I found Dodgers through my library’s audiobook app when browsing through the African-American Literature section. It wasn’t until today, novel completed, I discovered that the author, Bill Beverly, is a white man. That may say something about his ear or my ignorance, I’m not sure. And I’m not sure how that knowledge would have changed my enjoyment of the story. Just wanted to mention it here for context.
The novel follows East, a young African-American kid who runs a crew standing yard by a drug house in Los Angeles. (Take that, Henry James.) East is conscientious in the way you’d want your accountant or lawyer to be—focused on every detail and driven to accomplish his goals, although maybe a little humorless. East’s boss sends him and three other boys in a van to Wisconsin to commit a murder. No cell phones, no credit cards, no weapons (in theory), just each other.
Of course, it all goes wrong. Or it goes right in the very worst ways. The amazing thing about the narrative is that it’s mostly a slow, cross-country road trip that’s packed with tension. Knowing what they’re going to do, every encounter is spiked with risk. And seeing their amazement at what America outside LA looks like leaves the reader wondering how they’re ever going to know how to go unnoticed once they finish their mission.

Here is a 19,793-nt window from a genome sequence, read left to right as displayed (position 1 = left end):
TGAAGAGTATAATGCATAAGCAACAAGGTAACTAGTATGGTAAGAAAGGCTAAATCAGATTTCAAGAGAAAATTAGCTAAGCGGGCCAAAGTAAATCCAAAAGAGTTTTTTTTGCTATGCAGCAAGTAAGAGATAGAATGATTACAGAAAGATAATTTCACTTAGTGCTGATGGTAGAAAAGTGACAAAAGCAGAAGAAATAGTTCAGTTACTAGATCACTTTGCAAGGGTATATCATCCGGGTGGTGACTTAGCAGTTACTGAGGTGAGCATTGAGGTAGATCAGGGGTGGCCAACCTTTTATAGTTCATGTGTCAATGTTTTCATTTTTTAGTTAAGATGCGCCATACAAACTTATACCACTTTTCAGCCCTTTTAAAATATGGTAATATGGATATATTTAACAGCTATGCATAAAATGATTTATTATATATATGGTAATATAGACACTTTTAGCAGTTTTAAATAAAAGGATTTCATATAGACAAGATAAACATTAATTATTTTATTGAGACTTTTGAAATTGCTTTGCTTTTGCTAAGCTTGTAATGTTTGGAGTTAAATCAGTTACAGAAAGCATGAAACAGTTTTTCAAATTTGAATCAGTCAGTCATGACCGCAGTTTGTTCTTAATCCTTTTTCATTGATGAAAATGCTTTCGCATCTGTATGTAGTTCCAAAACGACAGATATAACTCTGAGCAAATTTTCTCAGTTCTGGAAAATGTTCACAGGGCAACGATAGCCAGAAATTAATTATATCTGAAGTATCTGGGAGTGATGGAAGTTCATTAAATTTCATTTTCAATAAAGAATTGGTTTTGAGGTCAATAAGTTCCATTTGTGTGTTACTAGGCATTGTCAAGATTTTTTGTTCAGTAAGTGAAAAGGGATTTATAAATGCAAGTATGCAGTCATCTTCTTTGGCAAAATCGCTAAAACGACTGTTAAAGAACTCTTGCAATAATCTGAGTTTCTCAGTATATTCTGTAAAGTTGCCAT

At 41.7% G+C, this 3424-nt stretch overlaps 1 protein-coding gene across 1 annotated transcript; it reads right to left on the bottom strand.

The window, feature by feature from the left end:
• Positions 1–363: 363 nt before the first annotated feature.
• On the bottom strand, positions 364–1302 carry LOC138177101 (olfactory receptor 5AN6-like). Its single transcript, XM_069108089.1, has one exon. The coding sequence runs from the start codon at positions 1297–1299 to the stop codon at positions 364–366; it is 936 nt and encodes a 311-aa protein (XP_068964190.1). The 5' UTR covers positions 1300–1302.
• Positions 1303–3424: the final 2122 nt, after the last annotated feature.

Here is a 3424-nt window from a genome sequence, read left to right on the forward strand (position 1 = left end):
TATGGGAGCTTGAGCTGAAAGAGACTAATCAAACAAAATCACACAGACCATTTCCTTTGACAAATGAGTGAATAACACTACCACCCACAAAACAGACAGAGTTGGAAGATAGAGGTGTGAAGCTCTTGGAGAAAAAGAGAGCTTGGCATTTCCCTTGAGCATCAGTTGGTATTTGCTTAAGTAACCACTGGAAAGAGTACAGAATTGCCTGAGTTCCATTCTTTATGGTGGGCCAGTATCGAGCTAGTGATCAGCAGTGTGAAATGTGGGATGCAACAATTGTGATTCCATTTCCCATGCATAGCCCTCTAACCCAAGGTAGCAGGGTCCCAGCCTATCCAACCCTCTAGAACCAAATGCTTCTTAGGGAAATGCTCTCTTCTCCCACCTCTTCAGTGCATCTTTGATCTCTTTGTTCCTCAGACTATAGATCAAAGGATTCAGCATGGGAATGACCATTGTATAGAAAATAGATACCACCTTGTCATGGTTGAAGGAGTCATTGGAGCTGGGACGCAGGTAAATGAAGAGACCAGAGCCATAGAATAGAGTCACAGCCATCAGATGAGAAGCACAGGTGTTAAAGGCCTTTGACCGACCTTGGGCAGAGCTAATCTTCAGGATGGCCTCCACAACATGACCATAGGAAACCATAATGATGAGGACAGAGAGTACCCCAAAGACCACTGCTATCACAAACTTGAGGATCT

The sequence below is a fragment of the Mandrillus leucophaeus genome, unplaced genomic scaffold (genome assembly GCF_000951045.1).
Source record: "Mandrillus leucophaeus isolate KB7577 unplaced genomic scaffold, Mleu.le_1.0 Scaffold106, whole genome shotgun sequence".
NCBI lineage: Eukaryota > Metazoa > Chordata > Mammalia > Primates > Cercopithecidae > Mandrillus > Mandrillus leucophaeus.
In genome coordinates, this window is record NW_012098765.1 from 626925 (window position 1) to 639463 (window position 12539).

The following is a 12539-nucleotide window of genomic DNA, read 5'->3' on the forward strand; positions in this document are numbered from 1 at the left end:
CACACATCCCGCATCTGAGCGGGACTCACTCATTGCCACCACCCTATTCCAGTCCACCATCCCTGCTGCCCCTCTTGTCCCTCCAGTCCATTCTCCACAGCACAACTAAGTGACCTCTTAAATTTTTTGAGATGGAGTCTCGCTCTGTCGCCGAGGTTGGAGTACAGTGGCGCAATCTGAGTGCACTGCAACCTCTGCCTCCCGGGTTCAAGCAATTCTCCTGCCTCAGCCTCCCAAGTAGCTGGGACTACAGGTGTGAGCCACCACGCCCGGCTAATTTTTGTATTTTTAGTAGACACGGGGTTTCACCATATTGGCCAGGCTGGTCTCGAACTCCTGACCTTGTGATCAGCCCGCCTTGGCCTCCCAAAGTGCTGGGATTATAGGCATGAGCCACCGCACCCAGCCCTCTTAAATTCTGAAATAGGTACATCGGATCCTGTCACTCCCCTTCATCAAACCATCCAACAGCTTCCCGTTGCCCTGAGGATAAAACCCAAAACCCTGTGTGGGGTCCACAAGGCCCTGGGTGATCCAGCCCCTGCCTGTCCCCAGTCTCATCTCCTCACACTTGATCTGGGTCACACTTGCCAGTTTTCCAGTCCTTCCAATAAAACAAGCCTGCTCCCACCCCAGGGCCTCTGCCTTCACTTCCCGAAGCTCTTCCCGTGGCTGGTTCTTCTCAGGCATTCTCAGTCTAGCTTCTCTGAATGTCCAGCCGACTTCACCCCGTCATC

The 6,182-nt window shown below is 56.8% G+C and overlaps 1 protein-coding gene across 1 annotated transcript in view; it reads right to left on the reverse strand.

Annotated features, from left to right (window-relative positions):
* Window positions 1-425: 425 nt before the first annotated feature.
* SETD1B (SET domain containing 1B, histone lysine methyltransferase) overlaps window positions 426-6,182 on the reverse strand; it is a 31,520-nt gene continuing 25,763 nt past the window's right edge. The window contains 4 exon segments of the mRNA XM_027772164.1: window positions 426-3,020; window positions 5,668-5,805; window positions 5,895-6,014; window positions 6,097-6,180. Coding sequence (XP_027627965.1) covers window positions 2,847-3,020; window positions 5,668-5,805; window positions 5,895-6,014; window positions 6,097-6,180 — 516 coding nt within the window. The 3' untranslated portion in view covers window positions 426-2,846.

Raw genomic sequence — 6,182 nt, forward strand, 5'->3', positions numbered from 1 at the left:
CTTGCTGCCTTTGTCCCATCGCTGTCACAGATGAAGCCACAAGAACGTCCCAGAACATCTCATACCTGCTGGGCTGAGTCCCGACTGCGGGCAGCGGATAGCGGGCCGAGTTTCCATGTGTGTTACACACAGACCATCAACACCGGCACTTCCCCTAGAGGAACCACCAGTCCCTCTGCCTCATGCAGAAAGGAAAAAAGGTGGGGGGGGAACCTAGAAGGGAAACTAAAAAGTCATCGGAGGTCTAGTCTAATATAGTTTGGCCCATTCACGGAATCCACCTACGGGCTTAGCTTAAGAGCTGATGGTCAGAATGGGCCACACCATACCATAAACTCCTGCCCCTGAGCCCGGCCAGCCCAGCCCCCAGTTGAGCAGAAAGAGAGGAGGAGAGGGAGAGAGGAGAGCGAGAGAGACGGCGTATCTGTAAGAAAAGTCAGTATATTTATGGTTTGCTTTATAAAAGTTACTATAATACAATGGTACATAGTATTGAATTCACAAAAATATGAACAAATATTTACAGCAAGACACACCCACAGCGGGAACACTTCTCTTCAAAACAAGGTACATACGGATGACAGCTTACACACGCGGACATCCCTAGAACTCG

The author must average one metaphor per sentence when describing the land that East and the others travel through, but it's effective. And staying as close as he does to East’s POV is effective too. East may not be the smartest character or the most fun or the most violent, and he likely has a concussion for part of the trip. But his eyes don’t miss much. He’s constantly analyzing every situation, sizing up the risks and guessing at others’ motivations. This is how he has survived in LA. But will it be enough for Wisconsin? Or Iowa? Or Ohio?
If modern crime novels have this sort of character-focused, slow-burn tension, I’ll start reading more of them!